Architects: Peter Geusebroek
Location: Amsterdam, The Netherlands
Client: De Alliantie
Photographs: Thomas Mayer
From the architect. In 2007, as part of an overall renewal plan for the Indian neighbourhood, the municipality of Amsterdam East decided to run-down a structural sound block. The 230 small houses were to be replaced by new housing. This radical operation had to pave the way to transform the bad functioning square into the vivid heart of the Indian neighbourhood. The building was to have an underground parking garage, to be able to lower the parking density at the square and surrounding streets. Rebuilding also brought the opportunity to offer more diversity in housing, such as care-adjusted houses. Furthermore, socio-cultural facilities were added in the plinth to strengthen the central position.
Courtyards, a new habitat for Amsterdam
The apartments are grouped around courtyards. This habitat is derived from Berlin’s (Hackeschen Höfe) courtyards, where residents meet and form a small urban community. All entrances and outdoor spaces of the apartments are orientated towards the courtyards and add to the intimate atmosphere.
The courtyards are reached through four spacious gates. These gates make the courtyards visible to the street and vice versa, connecting instead of rejecting relations. Two of these gates have huge pieces of artwork, made out of a collection of old doors, by designer Piet Hein Eek.
Architecture, inspired on the 19th century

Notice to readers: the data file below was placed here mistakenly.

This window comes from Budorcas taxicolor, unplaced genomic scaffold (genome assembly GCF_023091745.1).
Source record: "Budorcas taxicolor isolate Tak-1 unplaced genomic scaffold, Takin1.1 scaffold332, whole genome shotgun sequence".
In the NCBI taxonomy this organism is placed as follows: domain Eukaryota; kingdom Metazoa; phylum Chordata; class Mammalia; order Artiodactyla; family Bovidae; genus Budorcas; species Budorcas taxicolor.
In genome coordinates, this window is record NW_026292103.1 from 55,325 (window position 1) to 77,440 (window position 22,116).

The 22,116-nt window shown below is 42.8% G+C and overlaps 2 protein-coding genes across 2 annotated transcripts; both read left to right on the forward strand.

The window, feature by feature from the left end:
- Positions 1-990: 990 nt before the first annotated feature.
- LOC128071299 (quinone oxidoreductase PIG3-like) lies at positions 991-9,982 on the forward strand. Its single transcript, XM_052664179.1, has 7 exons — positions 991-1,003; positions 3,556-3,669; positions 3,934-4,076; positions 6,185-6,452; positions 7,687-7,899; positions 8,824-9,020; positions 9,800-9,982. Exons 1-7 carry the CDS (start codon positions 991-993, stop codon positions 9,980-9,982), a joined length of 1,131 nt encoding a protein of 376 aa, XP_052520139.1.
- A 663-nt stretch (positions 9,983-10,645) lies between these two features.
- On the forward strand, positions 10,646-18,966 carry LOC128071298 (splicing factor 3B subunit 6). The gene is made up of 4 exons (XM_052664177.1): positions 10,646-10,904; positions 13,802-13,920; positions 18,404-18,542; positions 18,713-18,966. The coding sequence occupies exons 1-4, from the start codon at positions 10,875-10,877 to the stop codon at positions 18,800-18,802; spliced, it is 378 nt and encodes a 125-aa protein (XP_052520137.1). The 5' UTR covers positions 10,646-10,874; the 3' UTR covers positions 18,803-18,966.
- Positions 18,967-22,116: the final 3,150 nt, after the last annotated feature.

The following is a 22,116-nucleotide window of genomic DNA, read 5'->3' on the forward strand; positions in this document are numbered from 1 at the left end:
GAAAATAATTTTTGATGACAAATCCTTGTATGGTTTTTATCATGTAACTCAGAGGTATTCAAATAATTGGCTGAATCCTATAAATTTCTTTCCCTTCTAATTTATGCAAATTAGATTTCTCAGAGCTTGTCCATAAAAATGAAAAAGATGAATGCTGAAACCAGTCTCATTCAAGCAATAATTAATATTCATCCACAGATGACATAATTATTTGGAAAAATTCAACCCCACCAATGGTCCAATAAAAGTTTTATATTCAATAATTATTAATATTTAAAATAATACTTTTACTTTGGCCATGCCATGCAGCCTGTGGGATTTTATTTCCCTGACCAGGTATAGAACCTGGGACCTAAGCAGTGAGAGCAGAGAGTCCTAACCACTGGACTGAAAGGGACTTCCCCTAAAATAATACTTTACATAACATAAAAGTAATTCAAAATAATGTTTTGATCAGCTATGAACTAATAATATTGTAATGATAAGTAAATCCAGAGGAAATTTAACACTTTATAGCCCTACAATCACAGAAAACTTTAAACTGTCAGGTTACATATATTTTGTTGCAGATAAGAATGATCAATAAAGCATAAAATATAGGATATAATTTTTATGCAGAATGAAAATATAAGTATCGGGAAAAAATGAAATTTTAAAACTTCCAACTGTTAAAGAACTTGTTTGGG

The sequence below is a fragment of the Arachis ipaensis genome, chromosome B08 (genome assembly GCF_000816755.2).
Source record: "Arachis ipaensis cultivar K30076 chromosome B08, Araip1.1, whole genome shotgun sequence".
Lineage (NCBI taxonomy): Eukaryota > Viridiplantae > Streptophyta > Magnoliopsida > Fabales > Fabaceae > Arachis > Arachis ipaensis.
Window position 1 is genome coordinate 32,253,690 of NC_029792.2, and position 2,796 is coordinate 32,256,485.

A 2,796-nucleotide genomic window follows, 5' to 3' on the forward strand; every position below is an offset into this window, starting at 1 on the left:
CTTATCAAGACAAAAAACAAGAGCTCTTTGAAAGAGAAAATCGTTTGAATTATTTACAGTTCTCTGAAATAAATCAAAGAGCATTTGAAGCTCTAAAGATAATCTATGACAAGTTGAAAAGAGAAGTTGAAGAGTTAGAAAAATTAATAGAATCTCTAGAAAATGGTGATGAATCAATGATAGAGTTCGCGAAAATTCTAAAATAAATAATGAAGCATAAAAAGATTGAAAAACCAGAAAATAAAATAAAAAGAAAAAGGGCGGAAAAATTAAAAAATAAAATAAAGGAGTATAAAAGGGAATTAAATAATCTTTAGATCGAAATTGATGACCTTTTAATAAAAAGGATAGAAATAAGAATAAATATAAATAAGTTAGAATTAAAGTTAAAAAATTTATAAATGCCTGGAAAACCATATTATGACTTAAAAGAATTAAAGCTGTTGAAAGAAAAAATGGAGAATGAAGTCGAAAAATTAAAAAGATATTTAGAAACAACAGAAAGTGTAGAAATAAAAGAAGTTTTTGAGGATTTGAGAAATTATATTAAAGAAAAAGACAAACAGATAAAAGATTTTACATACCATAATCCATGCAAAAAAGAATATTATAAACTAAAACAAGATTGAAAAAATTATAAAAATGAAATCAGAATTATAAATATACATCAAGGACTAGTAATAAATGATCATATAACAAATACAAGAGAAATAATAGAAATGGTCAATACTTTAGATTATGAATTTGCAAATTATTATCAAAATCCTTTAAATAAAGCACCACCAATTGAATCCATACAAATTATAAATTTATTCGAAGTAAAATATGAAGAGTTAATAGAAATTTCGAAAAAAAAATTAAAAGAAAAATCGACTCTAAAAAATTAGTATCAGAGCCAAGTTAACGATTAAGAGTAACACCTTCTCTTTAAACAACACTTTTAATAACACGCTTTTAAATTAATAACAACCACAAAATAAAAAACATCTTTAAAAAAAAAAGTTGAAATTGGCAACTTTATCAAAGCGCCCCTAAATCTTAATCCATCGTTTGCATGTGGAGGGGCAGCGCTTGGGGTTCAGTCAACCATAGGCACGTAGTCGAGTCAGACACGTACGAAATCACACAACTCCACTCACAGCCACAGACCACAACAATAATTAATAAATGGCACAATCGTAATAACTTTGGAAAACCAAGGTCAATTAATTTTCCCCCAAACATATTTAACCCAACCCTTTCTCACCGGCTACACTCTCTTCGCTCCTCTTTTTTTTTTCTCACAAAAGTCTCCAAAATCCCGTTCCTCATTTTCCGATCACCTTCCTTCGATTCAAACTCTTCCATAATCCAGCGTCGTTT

The building almost entirely follows the old building plot and is only set back at the Java Square. This is also emphasised in the architectural expression of the building. Where the building follows the old urban plan the design of the façade is based on continuing the architecture of architect Weisman in the neighbourhood.
The characteristics of his designs are strict rhythms of windows, interrupted by grouped doors, a staircase and raised roof. This is also maintained in the new design. The design of the square building does not follow the old building plot and is thus autonomous. The arcade and tower are oriented towards the square, dominating it by height and monumentality. The slender tower plays an essential role. Because of its shear height it is visible from large parts of the neighbourhood, a striking given for the square and area.
The arcade is a notable urban addition and link between square and building.
Because of the careful architectural elaboration and numerous new functions, the Borneohof is a symbol for reversal in the Indian neighbourhood. It is a large warm building, with many urban functions, where people can feel at home.
Text provided by Peter Geusebroek.